Reykjavík Municipal Archives to Be Closed Down

Yesterday, the City Council of Reykjavík approved the mayor’s proposal to close down the Reykjavík Municipal Archives. The operations of the Municipal Archives would be incorporated into the National Archives of Iceland. Historians and archivists have criticised the decision, RÚV reports.

Operations to be transferred to the National Archives

Yesterday, Reykjavík City Council approved Mayor Dagur B. Eggertsson’s proposal to close down the Reykjavík Municipal Archives. The mayor’s proposal was presented at a city council meeting six months ago, although its formal processing was postponed until yesterday.

The proposal was predicated on a summary authored by KPMG, which reviewed the operation of the Municipal Archives and assessed three possible options to cut down costs: one, to continue running the Municipal Archives in its current form; two, to increase cooperation with the National Archives of Iceland, which would imply the construction of a new archive; and three, to close down the Municipal Archives and transfer its operation to the National Archives. The last option was considered, by far, the cheapest.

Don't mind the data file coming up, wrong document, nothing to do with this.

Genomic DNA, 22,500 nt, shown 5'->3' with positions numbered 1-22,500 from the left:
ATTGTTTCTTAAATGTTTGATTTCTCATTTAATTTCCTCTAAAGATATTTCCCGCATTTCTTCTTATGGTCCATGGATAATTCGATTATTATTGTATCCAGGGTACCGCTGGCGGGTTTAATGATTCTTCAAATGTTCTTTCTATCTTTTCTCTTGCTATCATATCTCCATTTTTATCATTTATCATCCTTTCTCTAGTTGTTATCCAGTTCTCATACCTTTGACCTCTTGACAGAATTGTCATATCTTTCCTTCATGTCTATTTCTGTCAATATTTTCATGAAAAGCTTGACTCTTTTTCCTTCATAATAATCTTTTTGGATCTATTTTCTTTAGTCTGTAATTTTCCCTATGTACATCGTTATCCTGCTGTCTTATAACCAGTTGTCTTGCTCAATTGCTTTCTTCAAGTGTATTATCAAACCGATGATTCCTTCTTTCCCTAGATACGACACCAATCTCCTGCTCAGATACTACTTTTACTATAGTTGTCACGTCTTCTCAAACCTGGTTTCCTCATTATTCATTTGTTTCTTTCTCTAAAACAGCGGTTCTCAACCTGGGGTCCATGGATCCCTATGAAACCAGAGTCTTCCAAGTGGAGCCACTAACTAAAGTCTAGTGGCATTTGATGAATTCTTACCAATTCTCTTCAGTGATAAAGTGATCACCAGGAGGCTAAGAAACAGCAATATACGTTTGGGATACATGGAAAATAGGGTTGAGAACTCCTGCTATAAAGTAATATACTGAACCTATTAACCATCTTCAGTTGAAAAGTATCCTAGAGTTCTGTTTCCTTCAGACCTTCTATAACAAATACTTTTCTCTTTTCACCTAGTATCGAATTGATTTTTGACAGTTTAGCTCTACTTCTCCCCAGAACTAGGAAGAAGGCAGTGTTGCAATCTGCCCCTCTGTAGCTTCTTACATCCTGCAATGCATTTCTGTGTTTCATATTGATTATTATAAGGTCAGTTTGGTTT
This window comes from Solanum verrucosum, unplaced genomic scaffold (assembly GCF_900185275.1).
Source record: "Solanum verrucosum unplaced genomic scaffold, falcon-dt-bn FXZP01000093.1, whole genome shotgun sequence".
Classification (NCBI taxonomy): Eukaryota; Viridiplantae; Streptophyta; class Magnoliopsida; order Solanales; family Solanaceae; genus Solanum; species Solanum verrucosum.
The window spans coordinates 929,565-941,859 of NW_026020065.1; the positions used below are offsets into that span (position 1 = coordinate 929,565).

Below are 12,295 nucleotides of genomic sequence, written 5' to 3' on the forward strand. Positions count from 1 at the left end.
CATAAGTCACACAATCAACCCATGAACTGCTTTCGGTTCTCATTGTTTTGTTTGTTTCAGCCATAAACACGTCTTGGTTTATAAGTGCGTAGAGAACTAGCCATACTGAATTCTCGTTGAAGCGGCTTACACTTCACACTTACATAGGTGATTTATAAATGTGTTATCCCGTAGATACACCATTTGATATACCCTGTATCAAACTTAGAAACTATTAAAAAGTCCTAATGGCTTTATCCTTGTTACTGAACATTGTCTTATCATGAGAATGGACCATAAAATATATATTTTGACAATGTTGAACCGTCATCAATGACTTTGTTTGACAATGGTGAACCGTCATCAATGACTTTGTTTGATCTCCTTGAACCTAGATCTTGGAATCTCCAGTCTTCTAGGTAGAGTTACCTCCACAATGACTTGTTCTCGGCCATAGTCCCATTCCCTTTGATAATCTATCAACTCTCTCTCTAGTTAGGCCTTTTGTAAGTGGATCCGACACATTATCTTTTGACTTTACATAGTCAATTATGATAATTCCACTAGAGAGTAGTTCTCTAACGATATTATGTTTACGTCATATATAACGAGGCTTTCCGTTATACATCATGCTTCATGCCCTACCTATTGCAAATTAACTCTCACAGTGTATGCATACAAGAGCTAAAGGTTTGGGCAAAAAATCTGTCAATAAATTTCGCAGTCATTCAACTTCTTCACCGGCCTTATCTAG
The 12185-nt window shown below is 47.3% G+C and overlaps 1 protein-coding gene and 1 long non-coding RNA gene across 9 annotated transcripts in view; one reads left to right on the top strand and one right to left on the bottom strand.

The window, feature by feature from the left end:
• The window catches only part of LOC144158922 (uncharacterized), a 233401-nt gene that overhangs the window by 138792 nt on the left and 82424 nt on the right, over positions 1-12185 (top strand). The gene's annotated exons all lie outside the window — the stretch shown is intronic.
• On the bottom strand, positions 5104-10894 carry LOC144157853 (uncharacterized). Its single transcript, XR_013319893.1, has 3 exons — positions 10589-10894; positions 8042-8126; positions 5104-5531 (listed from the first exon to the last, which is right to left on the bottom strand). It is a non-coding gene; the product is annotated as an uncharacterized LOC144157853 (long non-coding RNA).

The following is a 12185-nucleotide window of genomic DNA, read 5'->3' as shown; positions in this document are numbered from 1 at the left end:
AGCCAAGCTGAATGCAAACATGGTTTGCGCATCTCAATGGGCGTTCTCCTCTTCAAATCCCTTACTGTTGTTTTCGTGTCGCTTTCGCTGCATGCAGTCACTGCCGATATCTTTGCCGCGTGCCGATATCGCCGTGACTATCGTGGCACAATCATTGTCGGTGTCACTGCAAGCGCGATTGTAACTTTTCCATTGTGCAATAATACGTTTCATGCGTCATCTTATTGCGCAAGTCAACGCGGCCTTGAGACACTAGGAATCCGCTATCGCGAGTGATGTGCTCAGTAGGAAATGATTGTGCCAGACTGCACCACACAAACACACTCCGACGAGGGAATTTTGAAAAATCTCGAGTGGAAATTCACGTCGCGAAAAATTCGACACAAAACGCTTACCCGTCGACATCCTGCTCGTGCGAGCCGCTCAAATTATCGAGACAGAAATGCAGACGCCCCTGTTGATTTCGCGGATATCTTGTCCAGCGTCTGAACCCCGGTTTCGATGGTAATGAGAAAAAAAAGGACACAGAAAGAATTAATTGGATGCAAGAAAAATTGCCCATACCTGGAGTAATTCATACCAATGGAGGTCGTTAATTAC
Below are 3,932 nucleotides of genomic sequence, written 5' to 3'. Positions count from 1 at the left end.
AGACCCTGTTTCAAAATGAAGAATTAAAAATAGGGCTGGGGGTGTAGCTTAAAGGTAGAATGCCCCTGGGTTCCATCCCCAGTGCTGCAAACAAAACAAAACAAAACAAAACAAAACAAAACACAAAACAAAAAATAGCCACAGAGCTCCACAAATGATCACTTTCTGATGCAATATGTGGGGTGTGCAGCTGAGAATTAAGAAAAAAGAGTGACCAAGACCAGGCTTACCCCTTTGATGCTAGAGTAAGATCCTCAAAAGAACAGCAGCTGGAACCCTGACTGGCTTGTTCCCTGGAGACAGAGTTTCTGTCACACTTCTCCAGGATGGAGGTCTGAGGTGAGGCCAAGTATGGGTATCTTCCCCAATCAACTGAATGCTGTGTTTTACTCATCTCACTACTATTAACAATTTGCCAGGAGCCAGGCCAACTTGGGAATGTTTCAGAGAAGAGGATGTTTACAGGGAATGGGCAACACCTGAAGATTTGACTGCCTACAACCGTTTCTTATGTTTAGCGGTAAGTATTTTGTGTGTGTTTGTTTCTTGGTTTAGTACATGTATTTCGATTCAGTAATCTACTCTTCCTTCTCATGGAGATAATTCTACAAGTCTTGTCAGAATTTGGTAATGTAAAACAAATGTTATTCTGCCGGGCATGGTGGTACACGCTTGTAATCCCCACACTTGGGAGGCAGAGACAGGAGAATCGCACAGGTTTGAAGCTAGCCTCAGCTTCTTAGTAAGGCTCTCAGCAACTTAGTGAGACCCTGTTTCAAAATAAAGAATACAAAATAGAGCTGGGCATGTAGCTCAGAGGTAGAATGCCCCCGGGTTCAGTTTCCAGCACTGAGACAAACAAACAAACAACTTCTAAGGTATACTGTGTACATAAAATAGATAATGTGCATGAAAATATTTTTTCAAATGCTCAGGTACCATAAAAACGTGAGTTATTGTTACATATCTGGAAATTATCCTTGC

Mayor Dagur told RÚV that the city council had made “a policy decision,” but that the matter would go before the city executive council. “The [path] that was chosen was to start discussions with the National Archives about joint digital preservation and, in effect, the merging of these institutions. That would mean that the Municipal Archives, in its current form, would no longer be an independent entity.”

According to available analyses, operational changes will not be felt over the next four years, Dagur noted. “It will depend on the progress made during discussions, on the outcome of those discussions, and the overall outcome regarding these preservation issues in the country as a whole.” On this latter point, Dagur referred to the global discussion concerning the digital preservation of documents. He hopes that museums in Iceland will unite to ensure safe and accessible document storage.